I'd like to point out that these so-called "Neopixels" are not a proprietary Adafruit product, but can be bought all over the web. The part name is WS2812 (6 pins) or WS2812B (4 pins) by worldsemi. (www.world-semi.com) That said, these LEDs are really amazing.
Max, you say that each pixel is individually addressable....but looking at your roll of them in the 3rd photo, along with your description of the Data in and Data out signals it seems to me that what happens is that you tell the first LED what colour you want, then when you tell it a different colour, it passes the previous settings on to the next LED, and so on. Is that what happens? Can you control the brightness as well as the colour (i'd imagine so....)
Very tasty goodies - as is the power adapter in photo 2. I recently ordered some SMD mounting boards from Adafruit - had I known they had these I would have ordered a bunch of them as well. Really handy.
@David: Very tasty goodies - as is the power adapter in photo 2.
My chum Brian LaGrave pointed out that you can get these power adapters all over the place, but as I said to him, I'd never seen one before and I was on the Adafruit site after selecting the power supply and I was thinking "I really could do with a ... oooh, look at that!" LOL
@David: Max, you say that each pixel is individually addressable....
Well, perhaps I should have said "Gives the appearance of being..."
Adafruit provide you with an Arduino library, so a lot of the nitty-gritty details are hidden for you.
When you are creating a Sketch that uses these NeoPixels, first you include their library. Next you declare / instantiate a string of these pixels -- let's say we name it "strip" -- using a type of function call. One of the parameters to this call is the number of the digital output pin you are using to drive this string; another parameter specifies the number of pixels in the string (say 60).
One of the things they do for you is to set up an array in memory -- in th ecase of our 60-pixel stribg, you can visualize this as an array 0-to-59 of 24-bit color fields (8-bits each for the red, green, and blue components).
Now you can use one of their functions to set the values assocaited with individual pixels. For example:
Where 'i' is an integer of variable specifying the number of the pixel in which you are interested (0 to 59, in our case) and 'c' is the 24-bit color value.
Alternatively, you can use:
strip.setPixelColor(i, r, g, b);
Where 'i' is the number of the pixel in which you are interested and 'r,' 'g,' and 'b' are 8-bit color values specifying the red, green, and blue components of that pixel.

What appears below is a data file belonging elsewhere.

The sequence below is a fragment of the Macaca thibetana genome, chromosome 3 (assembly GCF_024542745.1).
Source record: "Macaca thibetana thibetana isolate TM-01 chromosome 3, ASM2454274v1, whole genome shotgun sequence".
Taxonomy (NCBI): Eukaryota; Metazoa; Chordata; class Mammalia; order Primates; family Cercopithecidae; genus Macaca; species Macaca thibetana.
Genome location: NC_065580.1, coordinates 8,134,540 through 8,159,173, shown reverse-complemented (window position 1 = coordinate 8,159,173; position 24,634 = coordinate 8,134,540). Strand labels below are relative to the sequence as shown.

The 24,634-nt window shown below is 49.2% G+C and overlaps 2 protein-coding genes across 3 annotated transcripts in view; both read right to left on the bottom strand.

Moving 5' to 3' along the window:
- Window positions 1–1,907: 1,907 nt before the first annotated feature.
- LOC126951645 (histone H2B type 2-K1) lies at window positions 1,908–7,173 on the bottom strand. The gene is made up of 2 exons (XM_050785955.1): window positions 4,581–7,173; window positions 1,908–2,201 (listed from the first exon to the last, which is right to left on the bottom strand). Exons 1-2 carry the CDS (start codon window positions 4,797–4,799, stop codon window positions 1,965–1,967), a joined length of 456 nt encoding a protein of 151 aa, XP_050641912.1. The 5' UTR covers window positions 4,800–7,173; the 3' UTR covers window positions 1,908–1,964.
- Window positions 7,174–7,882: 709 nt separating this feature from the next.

The important thing to note is that using the strip.setPixelColor() function doesn't actually upload values to the physical strip -- it just changes the values in the array stored in your Arduino's memery. When you are ready to update the physical strip, you call the strip.show() function -- this streams (a copy of) all of the values out of the array in memory into the physical strip -- I think the way to think about this is sort of like a shift-register -- as you start shoving data in one end, it gets passed "bucket brigade style" down the strip -- but I'm not sure as to the exact mechanism.
@Max, thanks for that, makes perfect sense. I think you are right about the shift register analogy - it would seem that you can stream the data to the strip so fast that to the human eye it seems as if you're addressing each pixel. (ie you could change pixel no 32 without changing the others, and stream the new data, and it will appear as if only that one pixel has changed). Very clever, I can think of all sorts of effects you could do with these things.
Do you know how fast the data is sent? (sorry, I'm one of those irritating people who likes to know exactly how everything works....)
@Max...some simple math reveals that a 1m string of 60 pixels will be refreshed at 800000 / 24 bits / 60 pixels = 555 Hz - surely too fast for the eye to see. You'd have to get up to about 50M before you could discern any delay. Very clever.
Adafruit sells products of their own design and products of someone else's design. What I really like about them is the amount of value that add to whatever it is they're selling. The libraries and tutorials they provide are pretty incredible in terms of quality and breadth. They also give a lot of support to what used to be a re-emerging hobby community, but is now also a re-emerging small start-up business community.